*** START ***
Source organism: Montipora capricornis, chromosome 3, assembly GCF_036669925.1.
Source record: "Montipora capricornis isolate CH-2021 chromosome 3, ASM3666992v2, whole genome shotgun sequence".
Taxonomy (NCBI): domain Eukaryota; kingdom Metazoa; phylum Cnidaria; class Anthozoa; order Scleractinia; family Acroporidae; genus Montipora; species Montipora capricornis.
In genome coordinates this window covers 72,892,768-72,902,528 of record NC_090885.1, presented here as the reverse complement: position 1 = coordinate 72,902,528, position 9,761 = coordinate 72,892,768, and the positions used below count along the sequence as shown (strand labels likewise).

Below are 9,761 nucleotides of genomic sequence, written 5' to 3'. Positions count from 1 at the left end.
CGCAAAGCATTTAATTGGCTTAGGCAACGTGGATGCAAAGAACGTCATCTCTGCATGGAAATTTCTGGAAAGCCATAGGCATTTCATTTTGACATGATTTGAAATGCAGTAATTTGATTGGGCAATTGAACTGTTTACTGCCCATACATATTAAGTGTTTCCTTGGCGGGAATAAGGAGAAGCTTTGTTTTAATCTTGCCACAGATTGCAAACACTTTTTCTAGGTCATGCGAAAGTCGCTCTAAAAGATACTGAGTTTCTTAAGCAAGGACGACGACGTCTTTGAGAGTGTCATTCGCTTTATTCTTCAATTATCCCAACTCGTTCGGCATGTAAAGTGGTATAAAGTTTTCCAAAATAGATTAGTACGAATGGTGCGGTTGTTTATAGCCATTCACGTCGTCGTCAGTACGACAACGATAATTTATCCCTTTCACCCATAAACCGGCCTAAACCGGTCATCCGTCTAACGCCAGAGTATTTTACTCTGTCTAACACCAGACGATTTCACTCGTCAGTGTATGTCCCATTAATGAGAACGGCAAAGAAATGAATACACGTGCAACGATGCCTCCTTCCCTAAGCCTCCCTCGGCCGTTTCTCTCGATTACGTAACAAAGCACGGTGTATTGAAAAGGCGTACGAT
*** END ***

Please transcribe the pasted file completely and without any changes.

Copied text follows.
Source organism: Montipora capricornis, chromosome 3, assembly GCF_036669925.1.
Source record: "Montipora capricornis isolate CH-2021 chromosome 3, ASM3666992v2, whole genome shotgun sequence".
Taxonomy (NCBI): domain Eukaryota; kingdom Metazoa; phylum Cnidaria; class Anthozoa; order Scleractinia; family Acroporidae; genus Montipora; species Montipora capricornis.
In genome coordinates this window covers 72,892,768-72,902,528 of record NC_090885.1, presented here as the reverse complement: position 1 = coordinate 72,902,528, position 9,761 = coordinate 72,892,768, and the positions used below count along the sequence as shown (strand labels likewise).

Below are 9,761 nucleotides of genomic sequence, written 5' to 3'. Positions count from 1 at the left end.
CGCAAAGCATTTAATTGGCTTAGGCAACGTGGATGCAAAGAACGTCATCTCTGCATGGAAATTTCTGGAAAGCCATAGGCATTTCATTTTGACATGATTTGAAATGCAGTAATTTGATTGGGCAATTGAACTGTTTACTGCCCATACATATTAAGTGTTTCCTTGGCGGGAATAAGGAGAAGCTTTGTTTTAATCTTGCCACAGATTGCAAACACTTTTTCTAGGTCATGCGAAAGTCGCTCTAAAAGATACTGAGTTTCTTAAGCAAGGACGACGACGTCTTTGAGAGTGTCATTCGCTTTATTCTTCAATTATCCCAACTCGTTCGGCATGTAAAGTGGTATAAAGTTTTCCAAAATAGATTAGTACGAATGGTGCGGTTGTTTATAGCCATTCACGTCGTCGTCAGTACGACAACGATAATTTATCCCTTTCACCCATAAACCGGCCTAAACCGGTCATCCGTCTAACGCCAGAGTATTTTACTCTGTCTAACACCAGACGATTTCACTCGTCAGTGTATGTCCCATTAATGAGAACGGCAAAGAAATGAATACACGTGCAACGATGCCTCCTTCCCTAAGCCTCCCTCGGCCGTTTCTCTCGATTACGTAACAAAGCACGGTGTATTGAAAAGGCGTACGAT